Tears shed at NBC Uni town hall

Insiders call emotional finale 'inspiring'

Most NBC Universal employees were crying as they left Thursday's town hall meeting in New York regarding the company's acquisition by Comcast.

But they weren't the tears of desperation and uncertainty often associated with the fallout from a merger on the work force (well, a few still might have been).

"Everybody came out wiping tears; it was very inspiring," one person said, referring to the town hall's big emotional finale that involved Comcast's chairman and CEO Brian Roberts giving a warm introduction to his father, 89-year-old Ralph Roberts.

Roberts Sr. then made a grand entrance from behind the curtain on the "Late Night" stage at 30 Rock, where the town hall meeting was held.

He spoke about co-founding the company 46 years ago as a small operation in Mississippi and called the NBC Uni deal a dream come true.

"It was like a Hallmark commercial," one person said.

Overall, the tone of the town hall -- which was carried live to West Coast employees gathered at the "Tonight Show" stage in Universal City -- was light, with a lot of jokes by NBC Uni CEO Jeff Zucker, who hosted the meeting, and his boss, GE CEO Jeff Immelt.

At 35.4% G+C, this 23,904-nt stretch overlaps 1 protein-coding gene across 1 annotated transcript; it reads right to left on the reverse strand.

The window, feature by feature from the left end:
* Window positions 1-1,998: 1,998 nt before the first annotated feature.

A highlight of the session came when "NBC Nightly News" anchor Brian Williams, who was in the audience, went to a microphone to ask a question.

The question came after Immelt, in a long-winded answer to a question about what transpired in the deal, mentioned Williams in passing.

"Are you trying to say that I'm responsible for this deal?" Williams asked in his trademark deadpan tone to a burst of laughter.

Responded Zucker, "Thank you, Tom Brokaw."

Immelt, Zucker, Brian Roberts and Comcast COO Steve Burke, who fielded employees' questions, stressed that it will be business as usual for the next year as the Comcast-GE deal goes through regulatory approval. They also reiterated that the two companies have very little overlap save for the cable network area, so no layoffs are expected.

"That certainly improved the mood," one attendee said.

All in all, Burke and the younger Roberts came across as very personable, NBC Uni insiders said. "I came out thinking, 'I like these guys,' " one said.